Scott Gerber of Gerber Analytics has prepared a very interesting summary of the top academic high schools in Ohio.  It is based on schools' performance on the Ohio Graduation Test (for November 2011), which measures how well grade 10 students do in Reading, Mathematics, Writing, Science, and Social Studies.  This year's list includes the 84 Ohio schools (out of the 1,017 public and private schools that took the test) in which 91% or more of the students passed all five portions of the test. St. Charles Preparatory School in Columbus comes out as the State's top school for academics.  Interestingly, for our Department, 99% of St. Charles's students scored at the level of "Accelerated & Above" on the Social Studies portion of the test (which would include history and political science), and 92% achieved an even higher score of "Advanced", making this the top achieving school in social studies in the state.  There must be some good social studies teachers at St. Charles. (Thanks to Prof. Sikkenga for bringing this to our attention.)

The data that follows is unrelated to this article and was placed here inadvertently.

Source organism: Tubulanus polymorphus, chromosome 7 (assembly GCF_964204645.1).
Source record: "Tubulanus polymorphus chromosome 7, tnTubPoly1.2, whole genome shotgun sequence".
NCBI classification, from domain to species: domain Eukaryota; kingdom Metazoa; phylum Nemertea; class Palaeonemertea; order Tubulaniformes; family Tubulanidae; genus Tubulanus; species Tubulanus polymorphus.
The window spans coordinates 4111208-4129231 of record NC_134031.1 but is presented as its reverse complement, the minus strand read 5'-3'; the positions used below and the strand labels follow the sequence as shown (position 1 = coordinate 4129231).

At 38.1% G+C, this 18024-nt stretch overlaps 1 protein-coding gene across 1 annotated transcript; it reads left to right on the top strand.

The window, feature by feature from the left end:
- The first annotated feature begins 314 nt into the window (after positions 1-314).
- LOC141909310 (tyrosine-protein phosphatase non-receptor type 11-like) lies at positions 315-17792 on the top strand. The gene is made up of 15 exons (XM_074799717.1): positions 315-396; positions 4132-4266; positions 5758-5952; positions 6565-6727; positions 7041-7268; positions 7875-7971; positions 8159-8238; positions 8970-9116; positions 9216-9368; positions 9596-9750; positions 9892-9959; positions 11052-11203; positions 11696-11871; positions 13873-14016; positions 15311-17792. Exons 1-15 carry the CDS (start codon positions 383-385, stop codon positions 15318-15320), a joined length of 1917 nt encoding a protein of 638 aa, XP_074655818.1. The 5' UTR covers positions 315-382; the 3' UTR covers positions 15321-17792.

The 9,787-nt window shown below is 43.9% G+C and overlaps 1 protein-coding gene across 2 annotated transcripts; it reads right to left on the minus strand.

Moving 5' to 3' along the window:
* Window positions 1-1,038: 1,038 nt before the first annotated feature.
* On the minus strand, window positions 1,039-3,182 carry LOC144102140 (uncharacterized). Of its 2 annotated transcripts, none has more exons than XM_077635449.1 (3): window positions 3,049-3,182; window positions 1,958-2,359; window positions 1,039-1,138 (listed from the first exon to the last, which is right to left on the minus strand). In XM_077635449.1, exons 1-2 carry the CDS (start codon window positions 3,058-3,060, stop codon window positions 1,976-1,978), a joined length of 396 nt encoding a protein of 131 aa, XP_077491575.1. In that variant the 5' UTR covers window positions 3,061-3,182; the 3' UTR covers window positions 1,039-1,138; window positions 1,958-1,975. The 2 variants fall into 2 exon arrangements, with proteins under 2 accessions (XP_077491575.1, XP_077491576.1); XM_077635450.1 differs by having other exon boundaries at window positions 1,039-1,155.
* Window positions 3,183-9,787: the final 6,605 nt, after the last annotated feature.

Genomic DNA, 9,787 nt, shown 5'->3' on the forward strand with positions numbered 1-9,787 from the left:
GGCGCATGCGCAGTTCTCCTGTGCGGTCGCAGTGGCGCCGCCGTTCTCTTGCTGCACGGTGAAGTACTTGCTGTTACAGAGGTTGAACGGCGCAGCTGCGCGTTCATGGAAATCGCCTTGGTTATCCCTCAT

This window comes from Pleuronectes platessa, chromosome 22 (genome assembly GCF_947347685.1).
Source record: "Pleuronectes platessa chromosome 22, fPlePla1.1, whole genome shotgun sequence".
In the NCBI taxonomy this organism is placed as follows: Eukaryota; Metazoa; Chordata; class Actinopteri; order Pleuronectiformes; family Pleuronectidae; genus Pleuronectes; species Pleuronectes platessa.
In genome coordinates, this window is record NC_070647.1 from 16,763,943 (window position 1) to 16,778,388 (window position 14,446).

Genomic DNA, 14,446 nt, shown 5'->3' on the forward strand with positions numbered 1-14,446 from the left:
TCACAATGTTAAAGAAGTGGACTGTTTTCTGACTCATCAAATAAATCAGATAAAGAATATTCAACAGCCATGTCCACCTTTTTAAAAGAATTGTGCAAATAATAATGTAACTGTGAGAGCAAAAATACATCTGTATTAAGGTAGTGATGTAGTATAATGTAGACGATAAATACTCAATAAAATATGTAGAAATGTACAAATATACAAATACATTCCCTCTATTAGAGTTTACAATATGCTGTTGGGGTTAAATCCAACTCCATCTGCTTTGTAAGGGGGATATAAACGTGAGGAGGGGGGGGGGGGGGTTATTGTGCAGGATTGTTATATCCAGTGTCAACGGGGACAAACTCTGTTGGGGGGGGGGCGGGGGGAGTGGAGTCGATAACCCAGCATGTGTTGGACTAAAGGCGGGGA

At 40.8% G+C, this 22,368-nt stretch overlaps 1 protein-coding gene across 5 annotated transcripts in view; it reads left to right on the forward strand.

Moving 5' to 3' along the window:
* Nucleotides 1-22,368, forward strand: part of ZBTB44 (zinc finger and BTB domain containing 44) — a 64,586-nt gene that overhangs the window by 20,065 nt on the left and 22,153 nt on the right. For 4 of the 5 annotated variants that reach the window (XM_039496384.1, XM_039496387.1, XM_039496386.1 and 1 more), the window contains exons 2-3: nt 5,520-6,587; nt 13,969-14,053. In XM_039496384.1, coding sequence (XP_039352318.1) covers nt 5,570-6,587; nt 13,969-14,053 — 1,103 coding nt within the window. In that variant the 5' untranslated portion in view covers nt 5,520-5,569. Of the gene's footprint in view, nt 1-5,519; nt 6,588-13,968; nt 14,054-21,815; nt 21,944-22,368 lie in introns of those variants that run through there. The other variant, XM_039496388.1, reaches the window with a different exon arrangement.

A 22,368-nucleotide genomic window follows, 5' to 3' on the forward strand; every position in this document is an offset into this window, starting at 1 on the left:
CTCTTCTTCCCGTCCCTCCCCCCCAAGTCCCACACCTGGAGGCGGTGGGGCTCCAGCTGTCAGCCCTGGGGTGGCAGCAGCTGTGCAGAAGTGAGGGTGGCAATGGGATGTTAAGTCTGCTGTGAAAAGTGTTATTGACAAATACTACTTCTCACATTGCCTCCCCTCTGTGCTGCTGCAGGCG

Monday, January 21, 2013

Science Proves that Primary Sources are Better

Courses in the Department of History and Political Science rely as much as possible on primary sources. We'd rather have you read Lincoln's Second Inaugural address, or Galileo's letter to the Grand Duchess Christina than summaries of them. The idea is to have direct access to the writings and ideas that made history and for students to learn how to understand, evaluate, and use those documents for themselves. 

But now there is scientific evidence that it is actually better for you to read primary sources like Shakespeare than to read the same ideas put into simplified "modern" language - as is usually done in textbooks and in study guides such as CliffsNotes.  In a study at Liverpool University, scientists measured the brain's activity as a person read lines from Shakespeare and then again as the same person read a simpler modernized version.  Brain scans "showed that the more “challenging” prose and poetry set off far more electrical activity in the brain than the more pedestrian versions."